There is a lot of judicial news today. This one is hot off the press: a judge of the Hennepin County District Court has granted a motion for a writ of mandamus against the City of Minneapolis, ordering the city to “immediately take any and all necessary action” to increase the size of the Minneapolis Police Department. The case was brought by residents of crime-ridden North Minneapolis, represented by the Upper Midwest Law Center, on whose board I serve.
The petition for a writ of mandamus was predicated on a provision of the Minneapolis City Charter that requires the city to maintain a police force of at least 0.0017 employees per resident. The petitioners argued that the City’s force has fallen below that requirement and is projected to continue falling farther behind over the next year.
There were various technical issues in the case, e.g., do you count all employees of the Police Department, or only sworn officers? Do you count officers who are on long-term leave? And what year’s population census or estimate applies to the calculation? The court resolved these issues largely in the plaintiffs’ favor, and found that the Minneapolis Police Department is short approximately 80 sworn officers. The Court ordered the City to take immediate action to increase the size of the force, and set a date no later than June 2022, by which the City must be in full compliance based on the most recent census data.
James Dickey of the Upper Midwest Law Center deposed Mayor Jacob Frey, among others, in the course of discovery. The court relied in part on Frey’s testimony in finding that the plaintiffs had suffered injury in the form of increased exposure to crime as a result of the decline of the Minneapolis Police Department, and therefore have standing:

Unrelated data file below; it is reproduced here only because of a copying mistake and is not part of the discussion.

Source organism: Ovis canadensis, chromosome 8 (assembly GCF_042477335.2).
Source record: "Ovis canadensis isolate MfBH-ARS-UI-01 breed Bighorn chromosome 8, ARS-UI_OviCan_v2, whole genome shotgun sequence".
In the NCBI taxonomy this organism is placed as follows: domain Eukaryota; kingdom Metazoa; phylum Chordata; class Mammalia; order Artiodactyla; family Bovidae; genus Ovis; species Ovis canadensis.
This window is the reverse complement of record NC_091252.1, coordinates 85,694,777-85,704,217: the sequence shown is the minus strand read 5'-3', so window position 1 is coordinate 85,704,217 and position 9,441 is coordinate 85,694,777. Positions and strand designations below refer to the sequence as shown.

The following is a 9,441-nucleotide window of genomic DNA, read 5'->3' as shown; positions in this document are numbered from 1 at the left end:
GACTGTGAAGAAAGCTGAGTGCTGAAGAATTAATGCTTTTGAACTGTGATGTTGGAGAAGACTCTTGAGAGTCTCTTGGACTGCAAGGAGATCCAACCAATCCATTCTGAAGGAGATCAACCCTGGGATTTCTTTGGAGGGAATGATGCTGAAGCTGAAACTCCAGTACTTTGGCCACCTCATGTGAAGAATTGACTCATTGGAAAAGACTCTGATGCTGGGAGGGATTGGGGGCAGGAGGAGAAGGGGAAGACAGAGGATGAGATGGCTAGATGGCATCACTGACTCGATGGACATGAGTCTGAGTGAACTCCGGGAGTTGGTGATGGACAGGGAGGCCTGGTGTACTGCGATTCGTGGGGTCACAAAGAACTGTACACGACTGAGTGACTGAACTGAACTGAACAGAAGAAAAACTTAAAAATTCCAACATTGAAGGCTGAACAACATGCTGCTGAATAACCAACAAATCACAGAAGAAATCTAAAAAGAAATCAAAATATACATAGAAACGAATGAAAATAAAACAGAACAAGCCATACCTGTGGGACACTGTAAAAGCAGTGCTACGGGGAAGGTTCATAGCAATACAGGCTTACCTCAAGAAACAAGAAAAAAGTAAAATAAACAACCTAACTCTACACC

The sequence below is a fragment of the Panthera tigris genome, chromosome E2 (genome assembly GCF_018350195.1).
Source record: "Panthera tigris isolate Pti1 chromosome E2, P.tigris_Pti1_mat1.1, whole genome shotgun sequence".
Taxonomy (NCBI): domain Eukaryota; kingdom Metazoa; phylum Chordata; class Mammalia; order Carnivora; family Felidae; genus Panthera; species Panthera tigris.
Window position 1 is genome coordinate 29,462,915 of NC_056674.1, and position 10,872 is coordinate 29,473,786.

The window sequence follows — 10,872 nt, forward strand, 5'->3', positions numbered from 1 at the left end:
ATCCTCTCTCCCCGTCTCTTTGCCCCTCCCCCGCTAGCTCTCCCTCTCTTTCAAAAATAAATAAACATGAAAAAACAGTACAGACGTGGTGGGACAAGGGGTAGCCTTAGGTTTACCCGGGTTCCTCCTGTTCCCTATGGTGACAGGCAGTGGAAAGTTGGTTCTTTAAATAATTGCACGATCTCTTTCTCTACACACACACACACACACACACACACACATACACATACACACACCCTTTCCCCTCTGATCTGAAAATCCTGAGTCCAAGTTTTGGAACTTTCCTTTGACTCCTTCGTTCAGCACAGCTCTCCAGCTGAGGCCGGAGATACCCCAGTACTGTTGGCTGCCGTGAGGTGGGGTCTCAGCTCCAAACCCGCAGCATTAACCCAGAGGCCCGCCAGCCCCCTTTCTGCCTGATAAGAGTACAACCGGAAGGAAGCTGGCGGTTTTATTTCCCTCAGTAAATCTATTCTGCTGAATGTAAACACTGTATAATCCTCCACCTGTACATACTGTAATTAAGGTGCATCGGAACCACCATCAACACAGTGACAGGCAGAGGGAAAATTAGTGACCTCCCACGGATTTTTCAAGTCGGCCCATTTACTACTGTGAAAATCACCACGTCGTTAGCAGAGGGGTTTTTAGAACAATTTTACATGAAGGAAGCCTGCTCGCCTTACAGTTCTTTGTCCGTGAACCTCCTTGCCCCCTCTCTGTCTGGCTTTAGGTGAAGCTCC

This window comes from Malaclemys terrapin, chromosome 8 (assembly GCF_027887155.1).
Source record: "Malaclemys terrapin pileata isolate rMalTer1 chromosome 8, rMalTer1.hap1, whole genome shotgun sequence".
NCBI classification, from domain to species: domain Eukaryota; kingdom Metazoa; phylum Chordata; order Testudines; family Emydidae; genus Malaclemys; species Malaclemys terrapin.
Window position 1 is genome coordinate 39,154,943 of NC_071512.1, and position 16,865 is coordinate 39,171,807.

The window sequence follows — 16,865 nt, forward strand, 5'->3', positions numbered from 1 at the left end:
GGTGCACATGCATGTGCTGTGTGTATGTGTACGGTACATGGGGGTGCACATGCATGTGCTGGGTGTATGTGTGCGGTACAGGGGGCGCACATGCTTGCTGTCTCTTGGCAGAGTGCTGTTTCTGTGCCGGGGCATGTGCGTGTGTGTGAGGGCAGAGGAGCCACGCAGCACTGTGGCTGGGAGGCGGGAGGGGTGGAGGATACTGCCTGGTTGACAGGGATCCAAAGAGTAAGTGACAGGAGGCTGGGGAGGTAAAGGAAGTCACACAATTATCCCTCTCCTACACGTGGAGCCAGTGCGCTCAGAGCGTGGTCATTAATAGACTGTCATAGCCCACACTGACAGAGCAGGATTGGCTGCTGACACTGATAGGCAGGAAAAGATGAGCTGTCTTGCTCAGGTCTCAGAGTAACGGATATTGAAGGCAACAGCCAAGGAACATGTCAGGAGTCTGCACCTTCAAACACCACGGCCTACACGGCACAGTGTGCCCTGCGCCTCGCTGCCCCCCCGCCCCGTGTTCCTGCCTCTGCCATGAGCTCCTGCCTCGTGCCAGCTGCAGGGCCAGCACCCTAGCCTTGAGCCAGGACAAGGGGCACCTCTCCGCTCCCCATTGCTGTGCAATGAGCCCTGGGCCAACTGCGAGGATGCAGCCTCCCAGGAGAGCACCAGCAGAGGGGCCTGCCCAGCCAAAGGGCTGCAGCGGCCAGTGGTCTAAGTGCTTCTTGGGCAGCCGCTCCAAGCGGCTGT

59. Mayor Frey also states that the number of “sworn, available officers” is 200 less than two years ago “[a]t the same time we’ve seen crime numbers rise.” Mayor Frey confirmed this information in his deposition. Later in his deposition, Mayor Frey does not deny that precincts 3 and 4, in which the Petitioners live, are experiencing a large impact from the lack of police protection in the City. Specifically, Mayor Frey stated, “I am aware that those precincts have experienced very significant upticks in violent crime.”
60. To summarize, Mayor Frey acknowledges that “the uptick in violence we are seeing” is because police officers are needed. The Court finds that the reverse would be true, too. When the police force is adequately funded and staffed, violence decreases.
This decision is a significant win for the citizens of Minneapolis. Further, it is hard to imagine a more pointed rebuke to the “defund the police” movement that now seems to be in full retreat.
Judge Jamie Anderson’s opinion is embedded below.